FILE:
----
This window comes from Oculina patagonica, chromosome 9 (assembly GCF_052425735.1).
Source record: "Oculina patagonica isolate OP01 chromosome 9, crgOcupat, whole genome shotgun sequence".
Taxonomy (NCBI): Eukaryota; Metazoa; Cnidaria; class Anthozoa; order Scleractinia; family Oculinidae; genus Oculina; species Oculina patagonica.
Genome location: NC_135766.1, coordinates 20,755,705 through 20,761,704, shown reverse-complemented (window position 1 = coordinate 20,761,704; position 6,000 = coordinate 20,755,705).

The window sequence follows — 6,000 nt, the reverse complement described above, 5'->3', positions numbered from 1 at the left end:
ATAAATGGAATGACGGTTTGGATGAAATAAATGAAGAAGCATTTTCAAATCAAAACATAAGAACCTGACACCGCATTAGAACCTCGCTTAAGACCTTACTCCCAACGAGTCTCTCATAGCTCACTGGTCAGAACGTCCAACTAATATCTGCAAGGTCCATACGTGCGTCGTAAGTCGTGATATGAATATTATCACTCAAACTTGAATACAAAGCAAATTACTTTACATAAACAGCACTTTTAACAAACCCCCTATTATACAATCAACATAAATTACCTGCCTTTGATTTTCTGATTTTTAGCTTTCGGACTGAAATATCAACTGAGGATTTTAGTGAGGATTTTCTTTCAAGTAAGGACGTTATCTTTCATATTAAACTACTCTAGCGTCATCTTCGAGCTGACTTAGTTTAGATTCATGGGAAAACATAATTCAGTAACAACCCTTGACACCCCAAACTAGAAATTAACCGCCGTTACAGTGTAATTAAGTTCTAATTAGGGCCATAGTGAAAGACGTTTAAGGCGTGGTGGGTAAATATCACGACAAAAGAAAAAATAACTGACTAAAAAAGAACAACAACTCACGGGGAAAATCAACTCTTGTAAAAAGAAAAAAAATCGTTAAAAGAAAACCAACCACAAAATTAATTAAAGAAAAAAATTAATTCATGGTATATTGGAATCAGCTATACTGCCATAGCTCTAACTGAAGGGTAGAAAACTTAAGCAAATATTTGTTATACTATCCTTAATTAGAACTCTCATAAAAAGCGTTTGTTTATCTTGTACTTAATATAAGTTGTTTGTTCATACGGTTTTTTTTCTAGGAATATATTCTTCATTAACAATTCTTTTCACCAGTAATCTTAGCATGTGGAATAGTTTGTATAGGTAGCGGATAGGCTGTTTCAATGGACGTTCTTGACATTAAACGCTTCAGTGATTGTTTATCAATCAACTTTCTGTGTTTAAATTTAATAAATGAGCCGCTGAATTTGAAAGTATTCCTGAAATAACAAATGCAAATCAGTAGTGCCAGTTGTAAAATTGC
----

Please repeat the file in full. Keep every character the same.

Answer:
This window comes from Oculina patagonica, chromosome 9 (assembly GCF_052425735.1).
Source record: "Oculina patagonica isolate OP01 chromosome 9, crgOcupat, whole genome shotgun sequence".
Taxonomy (NCBI): Eukaryota; Metazoa; Cnidaria; class Anthozoa; order Scleractinia; family Oculinidae; genus Oculina; species Oculina patagonica.
Genome location: NC_135766.1, coordinates 20,755,705 through 20,761,704, shown reverse-complemented (window position 1 = coordinate 20,761,704; position 6,000 = coordinate 20,755,705).

The window sequence follows — 6,000 nt, the reverse complement described above, 5'->3', positions numbered from 1 at the left end:
ATAAATGGAATGACGGTTTGGATGAAATAAATGAAGAAGCATTTTCAAATCAAAACATAAGAACCTGACACCGCATTAGAACCTCGCTTAAGACCTTACTCCCAACGAGTCTCTCATAGCTCACTGGTCAGAACGTCCAACTAATATCTGCAAGGTCCATACGTGCGTCGTAAGTCGTGATATGAATATTATCACTCAAACTTGAATACAAAGCAAATTACTTTACATAAACAGCACTTTTAACAAACCCCCTATTATACAATCAACATAAATTACCTGCCTTTGATTTTCTGATTTTTAGCTTTCGGACTGAAATATCAACTGAGGATTTTAGTGAGGATTTTCTTTCAAGTAAGGACGTTATCTTTCATATTAAACTACTCTAGCGTCATCTTCGAGCTGACTTAGTTTAGATTCATGGGAAAACATAATTCAGTAACAACCCTTGACACCCCAAACTAGAAATTAACCGCCGTTACAGTGTAATTAAGTTCTAATTAGGGCCATAGTGAAAGACGTTTAAGGCGTGGTGGGTAAATATCACGACAAAAGAAAAAATAACTGACTAAAAAAGAACAACAACTCACGGGGAAAATCAACTCTTGTAAAAAGAAAAAAAATCGTTAAAAGAAAACCAACCACAAAATTAATTAAAGAAAAAAATTAATTCATGGTATATTGGAATCAGCTATACTGCCATAGCTCTAACTGAAGGGTAGAAAACTTAAGCAAATATTTGTTATACTATCCTTAATTAGAACTCTCATAAAAAGCGTTTGTTTATCTTGTACTTAATATAAGTTGTTTGTTCATACGGTTTTTTTTCTAGGAATATATTCTTCATTAACAATTCTTTTCACCAGTAATCTTAGCATGTGGAATAGTTTGTATAGGTAGCGGATAGGCTGTTTCAATGGACGTTCTTGACATTAAACGCTTCAGTGATTGTTTATCAATCAACTTTCTGTGTTTAAATTTAATAAATGAGCCGCTGAATTTGAAAGTATTCCTGAAATAACAAATGCAAATCAGTAGTGCCAGTTGTAAAATTGC